This Sunday brought  a little bit different offering from the Bloomington Writers Guild (cf. February 1, et al.).  Rather than poetry or prose per se., or open mike readings, today had a group of eight or ten writers discussing the questions of censorship and even, perhaps, the duty of writers.  “Since the CHARLIE HEBDO attack,” the description began, “questions have surfaced once again about free speech, censorship, self-censorship, and the possible consequences of putting words into print.  . . . the meaning of free speech, its effect (both good and bad), and how it may affect our lives and future.”

There were no answers, just an informal chat for about an hour at a local coffeehouse.  Quotes from writers were passed around, which we read in turn, as a sort of warming up session — mine, for instance, from Salman Rushdie, ended “To read a 600-page novel and then say it has deeply offended you:  well, you have done a lot of work to be offended” — these in turn leading to questions, in this case perhaps whether there are times when a writer should seek deliberately to offend.  There might be, for instance, as in the case of CHARLIE HEBDO, a time when one should take an especially “in your face” position as a way to force conversation about things people may be deliberately trying to ignore.  But there could be dangers, too, as we learned in the case of CHARLIE HEBDO.

One thing pointed out, is that the danger of silencing need not always be in the headlines.  Social pressure to prevent speaking out at a school board meeting against censorship of biology texts on evolution, for instance, may in its combined effect across multiple communities be even more dangerous in the long run than armed thug attacks against a single “offending” high-profile publication.  But everything ends up, still, to a matter of individual circumstances and contexts and, ultimately, the writer’s individual decisions.  As a horror writer in my own experience I don’t go out seeking windmills to tilt at, but in certain stories I do feel it’s needed to go in some depth  into what lies beneath, and causes, the horror (in choosing stories for THE TEARS OF ISIS, as one example, I realized perhaps for the first time — though this time in terms of parallels between 1950s cold war paranoia and present day Islamophobia — how powerful the story “Bottles” may be especially now, as well as possibly understanding why the mystery magazine I’d originally written it for may have decided to turn it down even forty years after the time of the story).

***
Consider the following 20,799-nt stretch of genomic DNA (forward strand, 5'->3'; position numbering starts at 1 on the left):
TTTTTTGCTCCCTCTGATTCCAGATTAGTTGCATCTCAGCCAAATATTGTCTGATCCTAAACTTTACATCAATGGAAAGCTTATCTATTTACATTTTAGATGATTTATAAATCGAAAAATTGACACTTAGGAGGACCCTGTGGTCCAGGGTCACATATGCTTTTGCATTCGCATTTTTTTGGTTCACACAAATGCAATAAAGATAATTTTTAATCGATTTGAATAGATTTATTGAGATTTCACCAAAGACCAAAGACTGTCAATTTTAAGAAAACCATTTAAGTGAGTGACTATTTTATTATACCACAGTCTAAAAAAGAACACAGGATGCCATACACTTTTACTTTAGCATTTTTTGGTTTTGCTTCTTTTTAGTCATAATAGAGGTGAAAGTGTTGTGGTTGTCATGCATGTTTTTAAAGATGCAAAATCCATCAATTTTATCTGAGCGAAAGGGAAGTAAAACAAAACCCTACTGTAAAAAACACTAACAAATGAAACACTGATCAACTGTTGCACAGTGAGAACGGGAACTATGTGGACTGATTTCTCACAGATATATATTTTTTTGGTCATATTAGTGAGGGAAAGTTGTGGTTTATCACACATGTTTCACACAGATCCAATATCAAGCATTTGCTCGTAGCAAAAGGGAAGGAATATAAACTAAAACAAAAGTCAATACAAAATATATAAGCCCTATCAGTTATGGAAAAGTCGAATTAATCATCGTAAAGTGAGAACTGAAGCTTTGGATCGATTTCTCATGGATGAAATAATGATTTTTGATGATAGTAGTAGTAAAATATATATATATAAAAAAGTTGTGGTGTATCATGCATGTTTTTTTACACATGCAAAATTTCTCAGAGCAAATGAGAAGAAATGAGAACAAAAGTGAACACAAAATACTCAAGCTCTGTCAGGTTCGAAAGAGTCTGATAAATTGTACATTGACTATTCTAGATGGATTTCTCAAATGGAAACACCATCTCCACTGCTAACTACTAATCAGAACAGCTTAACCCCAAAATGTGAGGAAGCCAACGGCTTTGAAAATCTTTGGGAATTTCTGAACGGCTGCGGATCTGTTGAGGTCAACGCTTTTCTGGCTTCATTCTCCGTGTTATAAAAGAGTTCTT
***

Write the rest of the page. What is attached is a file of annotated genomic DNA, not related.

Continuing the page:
In any event, it’s something to think about.  Do I self-censor?  Of course I do sometimes — even in horror there is such a thing as taste.  But other times I might not, and at yet other times what I think a story might need is an extra twist taking it at a tangent from where it started (in THE TEARS OF ISIS perhaps in the reprint “The Christmas Rat,” or maybe “Bones, Bones, the Musical Fruit”?  Though others who read them may disagree).

Be true to one’s self, is that the message?  I think so, maybe, but also to study who you yourself are.  Be sure it is true, and be mindful of editors or, even if self-publishing, a need to attract readers to your words if they’re worth reading.  Or does that start going around in circles?

To close, another quote I drew to read, this one from 1960s activist Abbie Hoffman:  “Free speech is the right to shout ‘Theater!’ in a crowded fire.”


  1. I love that Hoffman quote! Free speech should also be the right to satirize the overly P.C. movement. Publishing a poem by another person got me into hot water with Those Sorts –back in 2008. I remain banned from certain publications whose editors supported that faction, even though I apologized for offending anyone (which was not my intent). So it goes. I apprecated reading the part that you played in this discussion!